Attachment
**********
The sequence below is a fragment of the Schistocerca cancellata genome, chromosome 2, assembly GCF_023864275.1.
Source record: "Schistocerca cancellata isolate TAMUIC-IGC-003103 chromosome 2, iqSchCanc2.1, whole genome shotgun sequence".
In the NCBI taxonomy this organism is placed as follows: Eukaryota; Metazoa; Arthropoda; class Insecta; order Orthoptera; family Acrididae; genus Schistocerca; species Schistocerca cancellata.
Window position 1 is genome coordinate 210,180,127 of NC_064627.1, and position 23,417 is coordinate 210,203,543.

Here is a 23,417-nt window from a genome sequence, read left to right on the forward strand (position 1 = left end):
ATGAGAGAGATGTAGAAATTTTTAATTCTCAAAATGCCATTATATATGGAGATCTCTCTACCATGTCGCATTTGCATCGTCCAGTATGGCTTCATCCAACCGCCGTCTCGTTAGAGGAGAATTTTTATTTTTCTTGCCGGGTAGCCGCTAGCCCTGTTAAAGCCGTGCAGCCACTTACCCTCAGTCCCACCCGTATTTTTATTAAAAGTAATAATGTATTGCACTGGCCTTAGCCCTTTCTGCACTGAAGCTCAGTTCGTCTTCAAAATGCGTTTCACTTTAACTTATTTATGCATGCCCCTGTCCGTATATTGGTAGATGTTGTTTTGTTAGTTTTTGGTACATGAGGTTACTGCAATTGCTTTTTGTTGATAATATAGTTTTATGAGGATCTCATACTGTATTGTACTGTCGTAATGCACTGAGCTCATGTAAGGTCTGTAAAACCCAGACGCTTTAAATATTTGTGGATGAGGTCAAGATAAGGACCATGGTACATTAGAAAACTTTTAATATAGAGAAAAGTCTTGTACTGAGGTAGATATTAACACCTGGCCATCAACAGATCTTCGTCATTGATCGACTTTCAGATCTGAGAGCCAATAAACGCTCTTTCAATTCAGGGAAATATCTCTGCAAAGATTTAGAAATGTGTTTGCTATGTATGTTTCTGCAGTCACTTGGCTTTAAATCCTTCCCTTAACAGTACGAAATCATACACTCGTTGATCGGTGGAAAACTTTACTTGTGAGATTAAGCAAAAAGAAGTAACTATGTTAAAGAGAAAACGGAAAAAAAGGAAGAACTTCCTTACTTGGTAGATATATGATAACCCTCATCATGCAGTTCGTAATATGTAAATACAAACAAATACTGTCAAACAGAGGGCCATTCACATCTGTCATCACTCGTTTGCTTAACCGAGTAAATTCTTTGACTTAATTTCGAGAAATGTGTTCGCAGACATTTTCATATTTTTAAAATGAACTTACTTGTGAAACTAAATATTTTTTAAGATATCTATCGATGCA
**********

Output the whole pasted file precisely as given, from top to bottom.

The sequence below is a fragment of the Schistocerca cancellata genome, chromosome 2, assembly GCF_023864275.1.
Source record: "Schistocerca cancellata isolate TAMUIC-IGC-003103 chromosome 2, iqSchCanc2.1, whole genome shotgun sequence".
In the NCBI taxonomy this organism is placed as follows: Eukaryota; Metazoa; Arthropoda; class Insecta; order Orthoptera; family Acrididae; genus Schistocerca; species Schistocerca cancellata.
Window position 1 is genome coordinate 210,180,127 of NC_064627.1, and position 23,417 is coordinate 210,203,543.

Here is a 23,417-nt window from a genome sequence, read left to right on the forward strand (position 1 = left end):
ATGAGAGAGATGTAGAAATTTTTAATTCTCAAAATGCCATTATATATGGAGATCTCTCTACCATGTCGCATTTGCATCGTCCAGTATGGCTTCATCCAACCGCCGTCTCGTTAGAGGAGAATTTTTATTTTTCTTGCCGGGTAGCCGCTAGCCCTGTTAAAGCCGTGCAGCCACTTACCCTCAGTCCCACCCGTATTTTTATTAAAAGTAATAATGTATTGCACTGGCCTTAGCCCTTTCTGCACTGAAGCTCAGTTCGTCTTCAAAATGCGTTTCACTTTAACTTATTTATGCATGCCCCTGTCCGTATATTGGTAGATGTTGTTTTGTTAGTTTTTGGTACATGAGGTTACTGCAATTGCTTTTTGTTGATAATATAGTTTTATGAGGATCTCATACTGTATTGTACTGTCGTAATGCACTGAGCTCATGTAAGGTCTGTAAAACCCAGACGCTTTAAATATTTGTGGATGAGGTCAAGATAAGGACCATGGTACATTAGAAAACTTTTAATATAGAGAAAAGTCTTGTACTGAGGTAGATATTAACACCTGGCCATCAACAGATCTTCGTCATTGATCGACTTTCAGATCTGAGAGCCAATAAACGCTCTTTCAATTCAGGGAAATATCTCTGCAAAGATTTAGAAATGTGTTTGCTATGTATGTTTCTGCAGTCACTTGGCTTTAAATCCTTCCCTTAACAGTACGAAATCATACACTCGTTGATCGGTGGAAAACTTTACTTGTGAGATTAAGCAAAAAGAAGTAACTATGTTAAAGAGAAAACGGAAAAAAAGGAAGAACTTCCTTACTTGGTAGATATATGATAACCCTCATCATGCAGTTCGTAATATGTAAATACAAACAAATACTGTCAAACAGAGGGCCATTCACATCTGTCATCACTCGTTTGCTTAACCGAGTAAATTCTTTGACTTAATTTCGAGAAATGTGTTCGCAGACATTTTCATATTTTTAAAATGAACTTACTTGTGAAACTAAATATTTTTTAAGATATCTATCGATGCA